Measuring Research Impact: Citations and indicators

Metrics Methods and Evaluation

Citations and citation analysis

Citation analysis examines the impact of a publication, an author or an institution, based on the number of times works and/or authors have been cited by others.


  • Citations of a publication reveal the attention it has received rather than indicate its quality.
  • Citations are a researcher's subjective choice, which can be affected by many factors, e.g.age, language or easy availability of a publication.
  • Different citations in a paper are usually unequally important - the cited reference is either marginally or highly related to the article citing it.
  • Different citations usually come from papers with different influence and quality.
  • Document age and discipline influence the number of citations it has, or is likely to receive.

The citation data will relate only to articles indexed within the database. Variation may occur because the databases:

  • Index different publication sources
  • Cover different date ranges
  • Include poor-quality data (duplicate records, misspelt citations etc)

Read more: Citation analysis and databases containing citation information / Oulu University Library

Other indicators

The g-index weights highly-cited papers more heavily. An index of g means that your g most highly-cited articles together have at least g-squared citations. Your g-index will always be equal to or greater than your h-index.
Egghe, L. (2006). Theory and practise of the g-index. Scientometrics, 69(1), 131-152.

Contemporary h-index (hc-index)
The hc-index adds an age-related weighting to each cited article, giving less weight to older articles.
It gives more weight to recent and highly cited research than to older research, although maybe being highly cited.

Sidiropoulos, A., Katsaros, D., Manolopoulos, Y. (2006). Generalized h-index for Disclosing Latent Facts in Citation Networks.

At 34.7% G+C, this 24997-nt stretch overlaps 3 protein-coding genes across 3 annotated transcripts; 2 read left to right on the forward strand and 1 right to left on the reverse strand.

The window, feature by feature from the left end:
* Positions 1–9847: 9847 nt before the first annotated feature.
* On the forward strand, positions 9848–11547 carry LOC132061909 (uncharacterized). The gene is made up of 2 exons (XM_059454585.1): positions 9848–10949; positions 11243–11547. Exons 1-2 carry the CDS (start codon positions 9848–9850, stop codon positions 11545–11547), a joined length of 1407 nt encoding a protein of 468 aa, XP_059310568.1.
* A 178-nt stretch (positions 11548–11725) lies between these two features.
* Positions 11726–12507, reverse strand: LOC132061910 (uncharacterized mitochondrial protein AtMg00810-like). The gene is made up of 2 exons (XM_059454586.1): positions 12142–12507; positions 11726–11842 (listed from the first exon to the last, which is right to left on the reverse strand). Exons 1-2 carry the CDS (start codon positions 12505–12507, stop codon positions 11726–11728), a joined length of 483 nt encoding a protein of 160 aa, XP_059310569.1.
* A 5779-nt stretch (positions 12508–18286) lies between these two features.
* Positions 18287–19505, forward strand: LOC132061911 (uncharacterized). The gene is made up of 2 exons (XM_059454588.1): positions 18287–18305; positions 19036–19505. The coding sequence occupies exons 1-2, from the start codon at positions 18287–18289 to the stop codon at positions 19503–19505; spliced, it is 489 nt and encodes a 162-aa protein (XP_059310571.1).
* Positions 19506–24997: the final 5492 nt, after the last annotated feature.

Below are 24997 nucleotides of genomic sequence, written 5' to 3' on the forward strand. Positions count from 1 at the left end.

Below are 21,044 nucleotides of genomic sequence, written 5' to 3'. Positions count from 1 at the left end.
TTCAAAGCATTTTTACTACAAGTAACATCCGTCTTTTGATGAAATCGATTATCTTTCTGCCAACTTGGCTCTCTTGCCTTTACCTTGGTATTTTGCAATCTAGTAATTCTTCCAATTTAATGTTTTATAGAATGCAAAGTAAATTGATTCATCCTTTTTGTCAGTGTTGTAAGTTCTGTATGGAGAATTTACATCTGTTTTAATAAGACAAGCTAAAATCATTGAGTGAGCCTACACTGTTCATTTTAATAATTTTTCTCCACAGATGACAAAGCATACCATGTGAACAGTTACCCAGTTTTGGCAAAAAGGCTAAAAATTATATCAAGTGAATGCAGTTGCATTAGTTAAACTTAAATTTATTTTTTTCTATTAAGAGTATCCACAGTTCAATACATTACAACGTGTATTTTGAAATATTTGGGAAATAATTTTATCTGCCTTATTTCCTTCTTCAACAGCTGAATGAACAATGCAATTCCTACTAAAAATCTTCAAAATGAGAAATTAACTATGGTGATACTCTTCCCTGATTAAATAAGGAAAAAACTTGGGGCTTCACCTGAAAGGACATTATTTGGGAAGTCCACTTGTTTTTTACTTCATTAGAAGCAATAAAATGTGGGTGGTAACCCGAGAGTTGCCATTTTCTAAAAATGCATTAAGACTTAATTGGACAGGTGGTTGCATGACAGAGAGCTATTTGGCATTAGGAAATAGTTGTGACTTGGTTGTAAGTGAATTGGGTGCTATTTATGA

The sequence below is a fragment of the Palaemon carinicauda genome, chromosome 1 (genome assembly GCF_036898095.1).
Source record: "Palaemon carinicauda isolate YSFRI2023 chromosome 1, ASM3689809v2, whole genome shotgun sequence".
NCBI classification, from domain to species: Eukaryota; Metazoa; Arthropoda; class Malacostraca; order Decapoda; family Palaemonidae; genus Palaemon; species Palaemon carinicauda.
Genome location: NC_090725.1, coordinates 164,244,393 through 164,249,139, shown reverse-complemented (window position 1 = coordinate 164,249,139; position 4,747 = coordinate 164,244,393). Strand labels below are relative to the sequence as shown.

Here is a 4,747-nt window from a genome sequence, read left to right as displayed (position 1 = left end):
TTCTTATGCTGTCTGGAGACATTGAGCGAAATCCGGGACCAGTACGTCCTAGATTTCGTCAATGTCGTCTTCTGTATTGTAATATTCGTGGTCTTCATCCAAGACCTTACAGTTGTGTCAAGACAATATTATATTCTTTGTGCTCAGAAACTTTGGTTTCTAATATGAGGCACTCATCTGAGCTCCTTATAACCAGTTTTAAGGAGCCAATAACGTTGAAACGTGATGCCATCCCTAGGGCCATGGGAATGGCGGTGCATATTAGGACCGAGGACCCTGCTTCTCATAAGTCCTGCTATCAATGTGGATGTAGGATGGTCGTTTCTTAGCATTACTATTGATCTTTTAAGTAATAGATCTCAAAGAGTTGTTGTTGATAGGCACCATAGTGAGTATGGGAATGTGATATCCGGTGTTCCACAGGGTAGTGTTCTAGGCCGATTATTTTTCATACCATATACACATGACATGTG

Author's h-index means that
an author has published h papers each of which has been cited (by others) at least h times.

The value of h-index is affected by scientific field (different publishing and citation practices), length of researcher's career (longer time-window enables more publications and citations) and by total number of publications (h-index can't be larger than number of publications).

Author's h-index can be found in Web of Science (instructions), Scopus or Google Scholar.

More information:

University of Oulu: Evaluation based on scientific publishing-guide: h-index
Wikipedia: h-index
Hirsch, J. E. (2005). An index to quantify an individual's scientific research output,

Normalized citation indicators – citation counts put in context

Normalized indicators show how a publication or group of publications performs relative to averages or baselines. The citation count of a publication is normalized by an average citation count through controlling research field, document type and publishing year, so that comparing sets of publications like research outputs of Universities would be meaningful. Even though basic idea is the same, different data providers name and count normalized indicators somewhat differently:

Top%- indicators - percentage of documents in top x% most frequently cited

The number or the proportion of researchers/groups/organizations publications that, compared with other publications in the same field and in the same year, belong to the top x % most frequently cited. Even though basic idea is the same, different data providers name and count normalized indicators somewhat differently: